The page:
Matthew, who has a mental handicap, has five brothers and sisters. The other children get quite a few treats because of him through gestures of kindness offered by local organizations. A free afternoon at the fair, for example, or tickets to the circus: "For the handicapped and their families.” There is never any shortage of volunteers to ride shotgun with him for these fun events. After one such enjoyable outing, his sister Sophie asked her mother in conspiratorial tones: “What happens if they ever find out that Matty isn’t really handicapped?”
Matty isn't really handicapped, at least according to Sophie. He's just Matty, her older brother, whom she has known her entire life. She's not above making the most of what other people perceive, but in her own mind, she knows the score. And the truth is: Matty isn't really handicapped.
I was reminded of this story yesterday while listening to an NPR (National Public Radio) interview with Ian Brown, author of "The Boy in the Moon" a memoir of his life with his severely handicapped son, Walker.
Walker, like my daughter Moy Moy, has difficulty swallowing so he eats through a tube. It was surgically inserted directly into his tummy. I laughed out loud when I heard Ian Brown describing the difficulties of tube feeding:
Terry GROSS: Since he can't swallow and has to be fed with a tube, describe what feeding him is like.
Mr. BROWN: Well, (we had) to hook him up . . . it was very complicated. He'd be asleep, and you had to hang a feed bag up on an IV stand, and that was a gravity-fed thing, through a little lock in the tube.
And the tube then would go down through his sleeper, a hole that you would cut in his sleeper, into this little Mickey valve, they call it a Mickey, that is permanently in his side. And it has a little stopper in it.
So you connect that up, and you turn the pump on, and then it would slowly feed him throughout the night. But, you know, if he woke up, and he started hitting himself, then, you know, you've got to do everything in reverse. You've got to turn off the pump, you've got to lock the little - the line so that the stuff that's in the line doesn't come shooting out, which I, you know, constantly forgot.
You've got to unzip the sleeper to get into the Mickey to undo the Mickey then take it out, out through the hole, hang it up so it doesn't drop onto the floor. You know, then you've got to pick him up and take him downstairs and give him a bottle because though he can't really swallow without aspirating, the bottle seems to calm him down a little.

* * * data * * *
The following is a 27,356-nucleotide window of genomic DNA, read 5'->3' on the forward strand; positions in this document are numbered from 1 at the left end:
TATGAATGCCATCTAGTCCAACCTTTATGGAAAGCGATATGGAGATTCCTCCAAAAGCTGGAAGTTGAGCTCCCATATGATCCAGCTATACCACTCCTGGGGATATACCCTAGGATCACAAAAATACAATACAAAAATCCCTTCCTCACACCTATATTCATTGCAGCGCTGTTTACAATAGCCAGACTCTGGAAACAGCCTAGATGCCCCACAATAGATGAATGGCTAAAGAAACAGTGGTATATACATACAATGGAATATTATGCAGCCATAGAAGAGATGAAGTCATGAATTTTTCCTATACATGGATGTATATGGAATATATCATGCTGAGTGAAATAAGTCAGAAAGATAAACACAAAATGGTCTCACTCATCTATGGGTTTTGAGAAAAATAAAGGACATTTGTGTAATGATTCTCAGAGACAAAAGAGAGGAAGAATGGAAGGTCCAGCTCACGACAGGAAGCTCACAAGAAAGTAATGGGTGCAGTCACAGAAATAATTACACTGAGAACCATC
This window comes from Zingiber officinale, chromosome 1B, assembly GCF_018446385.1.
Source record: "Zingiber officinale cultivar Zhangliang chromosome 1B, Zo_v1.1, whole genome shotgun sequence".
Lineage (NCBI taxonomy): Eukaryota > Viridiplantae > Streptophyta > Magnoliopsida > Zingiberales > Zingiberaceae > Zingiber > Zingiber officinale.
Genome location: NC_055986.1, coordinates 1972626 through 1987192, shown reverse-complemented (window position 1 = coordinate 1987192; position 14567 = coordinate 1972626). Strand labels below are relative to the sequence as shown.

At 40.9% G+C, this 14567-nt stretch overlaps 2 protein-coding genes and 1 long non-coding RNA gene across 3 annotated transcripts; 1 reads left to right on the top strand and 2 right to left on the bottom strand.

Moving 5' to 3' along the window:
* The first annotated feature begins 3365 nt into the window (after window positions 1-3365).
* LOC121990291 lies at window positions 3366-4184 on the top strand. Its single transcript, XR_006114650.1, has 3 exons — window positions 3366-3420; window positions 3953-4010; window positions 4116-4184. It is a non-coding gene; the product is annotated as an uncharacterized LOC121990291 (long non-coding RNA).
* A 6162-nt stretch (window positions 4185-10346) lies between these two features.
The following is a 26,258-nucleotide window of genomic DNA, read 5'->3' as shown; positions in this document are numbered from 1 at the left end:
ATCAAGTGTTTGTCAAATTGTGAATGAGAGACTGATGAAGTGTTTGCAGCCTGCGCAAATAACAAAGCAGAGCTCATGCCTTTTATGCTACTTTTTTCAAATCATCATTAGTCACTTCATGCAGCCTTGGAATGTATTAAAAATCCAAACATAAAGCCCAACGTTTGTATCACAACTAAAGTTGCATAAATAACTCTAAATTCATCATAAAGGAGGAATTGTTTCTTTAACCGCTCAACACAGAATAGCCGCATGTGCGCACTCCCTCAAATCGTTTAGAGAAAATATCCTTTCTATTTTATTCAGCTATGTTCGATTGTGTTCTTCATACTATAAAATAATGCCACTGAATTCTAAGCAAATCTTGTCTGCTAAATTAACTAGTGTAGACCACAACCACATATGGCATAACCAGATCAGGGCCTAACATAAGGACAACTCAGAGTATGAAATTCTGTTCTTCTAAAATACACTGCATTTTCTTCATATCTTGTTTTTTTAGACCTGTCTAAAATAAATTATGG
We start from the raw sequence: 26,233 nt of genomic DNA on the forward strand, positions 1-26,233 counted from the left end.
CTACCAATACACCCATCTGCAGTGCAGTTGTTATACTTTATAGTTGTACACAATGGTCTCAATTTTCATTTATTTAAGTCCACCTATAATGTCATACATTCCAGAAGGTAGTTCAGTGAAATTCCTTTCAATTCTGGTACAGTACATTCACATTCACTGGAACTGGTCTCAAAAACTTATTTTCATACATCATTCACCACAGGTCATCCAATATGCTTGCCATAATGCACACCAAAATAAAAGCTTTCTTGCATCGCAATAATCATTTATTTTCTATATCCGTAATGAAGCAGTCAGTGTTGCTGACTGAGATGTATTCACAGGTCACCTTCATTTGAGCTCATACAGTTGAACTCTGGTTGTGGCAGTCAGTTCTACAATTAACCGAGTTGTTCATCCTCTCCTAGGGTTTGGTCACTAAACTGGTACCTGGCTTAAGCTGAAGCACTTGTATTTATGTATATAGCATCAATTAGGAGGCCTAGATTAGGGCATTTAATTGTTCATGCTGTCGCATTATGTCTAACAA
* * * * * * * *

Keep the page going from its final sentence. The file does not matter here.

Moy Moy has a tube in her tummy too. And for the first three days post-surgery, we also found the whole process mystifying, challenging and unbelievably difficult. Then we got used to it. Three days. Now I know how to unclog the tube when it gets stuck and how to tell when she is about to cough and spurt the contents of her tummy into my face. I know how to remove the tube and how to insert a new one (which I was originally informed could only be done by a surgeon). And we don't have the new-fangled, even simpler system that the Browns did for their son, with a gravity-fed automatic process or a Mickey button with a little valve.
It's e-a-s-y. Definitely easier than spoon-feeding a child who has trouble swallowing and worlds more convenient when it comes to administering medicines. But it's fun to shroud the whole thing in mystery. I've done it too, so I don't blame Ian Brown. The average reader of his newspaper or the listening public at NPR has no idea what tube feeding involves so it's simple to impress them and simpler still to create an image of parents struggling bravely and poignantly to care for their poor disabled child. I know, I know.
But I also know that most of us parents have worked out a system. Most of us have back ups and safety nets and ways to get around just about anything. At least those of us who are writing books, essays and blogs.
So what motivates us? Why do we like to make things sound more difficult than they are? Why do we need to make what we do seem more dramatic, more enormous, more fraught?
I think we are worried that people will forget us. I think we are afraid that because we make it look easy, people will think that it IS easy.
It's easy to pour formula down a tube - once. It's easy to change a nappy - once. It's easy, even appealing, to wriggle out of an event we don't really want to attend by saying "It's just too difficult. I've got a child with special needs." Everyone nods; everyone sympathizes. No one understands that moments become years, that the work of a day can stretch into a lifetime and that while taken one at a time, each act is manageable, added up and tallied, they all amount to nothing. We feel we have nothing to show for ourselves. Nappies changed; feeds given. Years gone. Decades.
My friend Natasha Badhwar says "Days are long, months feel safe. But the years, the years seem to be on the run." We are chasing our years, we are running after our lives, we are hoping that they really do amount to something, that all we are pouring out for these children we love so dearly, so helplessly, is adding up to something significant. Please forgive us when we overreach. We know we are doing it. We know there is nothing heroic about the one tube feed, the one nappy, the one night of broken sleep. It's the years. The years. The long, long avenue of years.